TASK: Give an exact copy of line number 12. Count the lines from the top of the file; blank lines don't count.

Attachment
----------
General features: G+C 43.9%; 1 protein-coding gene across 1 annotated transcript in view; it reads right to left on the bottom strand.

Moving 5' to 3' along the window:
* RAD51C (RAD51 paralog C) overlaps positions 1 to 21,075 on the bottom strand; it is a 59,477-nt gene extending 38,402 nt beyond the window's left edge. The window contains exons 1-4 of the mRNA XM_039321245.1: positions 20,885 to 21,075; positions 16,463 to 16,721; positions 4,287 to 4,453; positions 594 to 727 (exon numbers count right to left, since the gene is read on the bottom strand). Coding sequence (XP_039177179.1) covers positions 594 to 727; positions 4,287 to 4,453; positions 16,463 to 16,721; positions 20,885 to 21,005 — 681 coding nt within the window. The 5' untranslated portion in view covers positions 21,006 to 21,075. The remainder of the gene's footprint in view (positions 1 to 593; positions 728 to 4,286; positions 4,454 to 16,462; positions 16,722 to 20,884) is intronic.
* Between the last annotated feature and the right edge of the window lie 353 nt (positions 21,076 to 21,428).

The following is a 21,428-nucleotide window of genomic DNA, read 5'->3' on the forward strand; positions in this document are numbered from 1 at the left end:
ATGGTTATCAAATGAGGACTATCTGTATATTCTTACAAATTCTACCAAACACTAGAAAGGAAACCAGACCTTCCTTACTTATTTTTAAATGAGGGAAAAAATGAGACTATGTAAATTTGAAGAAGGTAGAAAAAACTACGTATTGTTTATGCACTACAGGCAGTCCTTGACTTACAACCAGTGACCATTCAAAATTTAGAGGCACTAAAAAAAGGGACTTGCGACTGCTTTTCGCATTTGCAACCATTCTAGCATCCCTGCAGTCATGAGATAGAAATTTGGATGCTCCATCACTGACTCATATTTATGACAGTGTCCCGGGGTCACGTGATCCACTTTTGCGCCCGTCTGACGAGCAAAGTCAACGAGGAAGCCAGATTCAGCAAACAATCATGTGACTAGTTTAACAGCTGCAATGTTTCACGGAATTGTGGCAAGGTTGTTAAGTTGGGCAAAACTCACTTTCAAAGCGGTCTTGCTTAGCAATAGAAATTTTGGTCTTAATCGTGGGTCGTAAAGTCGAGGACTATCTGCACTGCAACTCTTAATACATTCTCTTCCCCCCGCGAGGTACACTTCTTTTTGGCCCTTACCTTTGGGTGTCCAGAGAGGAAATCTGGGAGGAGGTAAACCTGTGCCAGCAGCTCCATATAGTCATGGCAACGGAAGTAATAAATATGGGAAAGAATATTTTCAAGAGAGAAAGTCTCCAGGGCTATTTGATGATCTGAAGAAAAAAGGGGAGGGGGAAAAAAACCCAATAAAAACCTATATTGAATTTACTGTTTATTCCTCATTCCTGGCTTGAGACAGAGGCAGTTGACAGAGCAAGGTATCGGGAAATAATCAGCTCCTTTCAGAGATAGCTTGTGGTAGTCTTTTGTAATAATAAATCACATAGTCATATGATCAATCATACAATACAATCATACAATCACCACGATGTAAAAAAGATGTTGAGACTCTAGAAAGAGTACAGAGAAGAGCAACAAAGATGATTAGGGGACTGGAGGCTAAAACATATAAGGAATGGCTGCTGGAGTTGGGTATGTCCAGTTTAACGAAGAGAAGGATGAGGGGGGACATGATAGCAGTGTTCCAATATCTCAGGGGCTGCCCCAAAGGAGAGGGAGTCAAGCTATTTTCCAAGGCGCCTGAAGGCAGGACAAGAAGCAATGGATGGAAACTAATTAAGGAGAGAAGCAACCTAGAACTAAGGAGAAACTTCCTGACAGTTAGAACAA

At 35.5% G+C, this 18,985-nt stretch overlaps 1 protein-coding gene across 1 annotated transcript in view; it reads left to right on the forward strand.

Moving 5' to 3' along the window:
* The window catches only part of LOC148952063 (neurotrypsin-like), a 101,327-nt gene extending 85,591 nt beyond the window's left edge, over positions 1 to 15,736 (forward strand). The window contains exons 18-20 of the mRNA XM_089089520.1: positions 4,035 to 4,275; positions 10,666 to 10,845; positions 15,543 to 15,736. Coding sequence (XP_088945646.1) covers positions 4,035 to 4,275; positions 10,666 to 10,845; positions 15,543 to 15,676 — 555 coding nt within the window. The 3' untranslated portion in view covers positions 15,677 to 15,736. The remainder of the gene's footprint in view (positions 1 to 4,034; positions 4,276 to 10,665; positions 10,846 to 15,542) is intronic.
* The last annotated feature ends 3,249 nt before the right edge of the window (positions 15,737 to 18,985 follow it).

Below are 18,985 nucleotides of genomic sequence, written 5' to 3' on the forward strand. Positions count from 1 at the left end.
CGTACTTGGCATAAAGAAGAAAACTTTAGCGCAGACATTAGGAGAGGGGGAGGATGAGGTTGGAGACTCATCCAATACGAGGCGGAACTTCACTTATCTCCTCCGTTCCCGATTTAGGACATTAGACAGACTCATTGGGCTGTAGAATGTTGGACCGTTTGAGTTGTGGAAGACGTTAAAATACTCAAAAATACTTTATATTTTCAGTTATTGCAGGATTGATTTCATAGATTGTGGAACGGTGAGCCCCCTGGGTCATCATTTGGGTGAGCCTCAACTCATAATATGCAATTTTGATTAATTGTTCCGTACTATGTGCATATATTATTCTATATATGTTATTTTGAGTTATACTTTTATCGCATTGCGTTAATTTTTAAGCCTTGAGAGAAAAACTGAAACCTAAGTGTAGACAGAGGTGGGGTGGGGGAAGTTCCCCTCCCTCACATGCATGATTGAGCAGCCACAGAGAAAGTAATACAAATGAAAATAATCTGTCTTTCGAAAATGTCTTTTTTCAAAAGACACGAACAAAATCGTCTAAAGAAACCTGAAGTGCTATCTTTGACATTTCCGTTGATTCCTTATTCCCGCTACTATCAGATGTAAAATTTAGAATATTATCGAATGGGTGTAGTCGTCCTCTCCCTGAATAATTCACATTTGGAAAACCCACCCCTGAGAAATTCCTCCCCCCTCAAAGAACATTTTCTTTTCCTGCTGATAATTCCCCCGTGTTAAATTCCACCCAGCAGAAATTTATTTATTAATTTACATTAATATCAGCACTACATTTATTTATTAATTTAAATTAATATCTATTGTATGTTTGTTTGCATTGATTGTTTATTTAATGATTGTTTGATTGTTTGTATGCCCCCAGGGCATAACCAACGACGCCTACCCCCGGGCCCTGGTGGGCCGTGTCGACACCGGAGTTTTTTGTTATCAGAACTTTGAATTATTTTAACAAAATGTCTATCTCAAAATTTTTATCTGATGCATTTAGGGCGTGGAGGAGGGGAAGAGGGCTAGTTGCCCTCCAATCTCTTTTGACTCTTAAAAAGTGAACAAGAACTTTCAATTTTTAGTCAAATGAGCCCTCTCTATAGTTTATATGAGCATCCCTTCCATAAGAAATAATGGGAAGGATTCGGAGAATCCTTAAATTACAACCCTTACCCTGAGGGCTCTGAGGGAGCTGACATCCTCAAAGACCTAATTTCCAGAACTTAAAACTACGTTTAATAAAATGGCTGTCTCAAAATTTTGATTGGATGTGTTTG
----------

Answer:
CGTACTTGGCATAAAGAAGAAAACTTTAGCGCAGACATTAGGAGAGGGGGAGGATGAGGTTGGAGACTCATCCAATACGAGGCGGAACTTCACTTATCTCCTCCGTTCCCGATTTAGGACATTAGACAGACTCATTGGGCTGTAGAATGTTGGACCGTTTGAGTTGTGGAAGACGTTAAAATACTCAAAAATACTTTATATTTTCAGTTATTGCAGGATTGATTTCATAGATTGTGGAACGGTGAGCCCCCTGGGTCATCATTTGGGTGAGCCTCAACTCATAATATGCAATTTTGATTAATTGTTCCGTACTATGTGCATATATTATTCTATATATGTTATTTTGAGTTATACTTTTATCGCATTGCGTTAATTTTTAAGCCTTGAGAGAAAAACTGAAACCTAAGTGTAGACAGAGGTGGGGTGGGGGAAGTTCCCCTCCCTCACATGCATGATTGAGCAGCCACAGAGAAAGTAATACAAATGAAAATAATCTGTCTTTCGAAAATGTCTTTTTTCAAAAGACACGAACAAAATCGTCTAAAGAAACCTGAAGTGCTATCTTTGACATTTCCGTTGATTCCTTATTCCCGCTACTATCAGATGTAAAATTTAGAATATTATCGAATGGGTGTAGTCGTCCTCTCCCTGAATAATTCACATTTGGAAAACCCACCCCTGAGAAATTCCTCCCCCCTCAAAGAACATTTTCTTTTCCTGCTGATAATTCCCCCGTGTTAAATTCCACCCAGCAGAAATTTATTTATTAATTTACATTAATATCAGCACTACATTTATTTATTAATTTAAATTAATATCTATTGTATGTTTGTTTGCATTGATTGTTTATTTAATGATTGTTTGATTGTTTGTATGCCCCCAGGGCATAACCAACGACGCCTACCCCCGGGCCCTGGTGGGCCGTGTCGACACCGGAGTTTTTTGTTATCAGAACTTTGAATTATTTTAACAAAATGTCTATCTCAAAATTTTTATCTGATGCATTTAGGGCGTGGAGGAGGGGAAGAGGGCTAGTTGCCCTCCAATCTCTTTTGACTCTTAAAAAGTGAACAAGAACTTTCAATTTTTAGTCAAATGAGCCCTCTCTATAGTTTATATGAGCATCCCTTCCATAAGAAATAATGGGAAGGATTCGGAGAATCCTTAAATTACAACCCTTACCCTGAGGGCTCTGAGGGAGCTGACATCCTCAAAGACCTAATTTCCAGAACTTAAAACTACGTTTAATAAAATGGCTGTCTCAAAATTTTGATTGGATGTGTTTG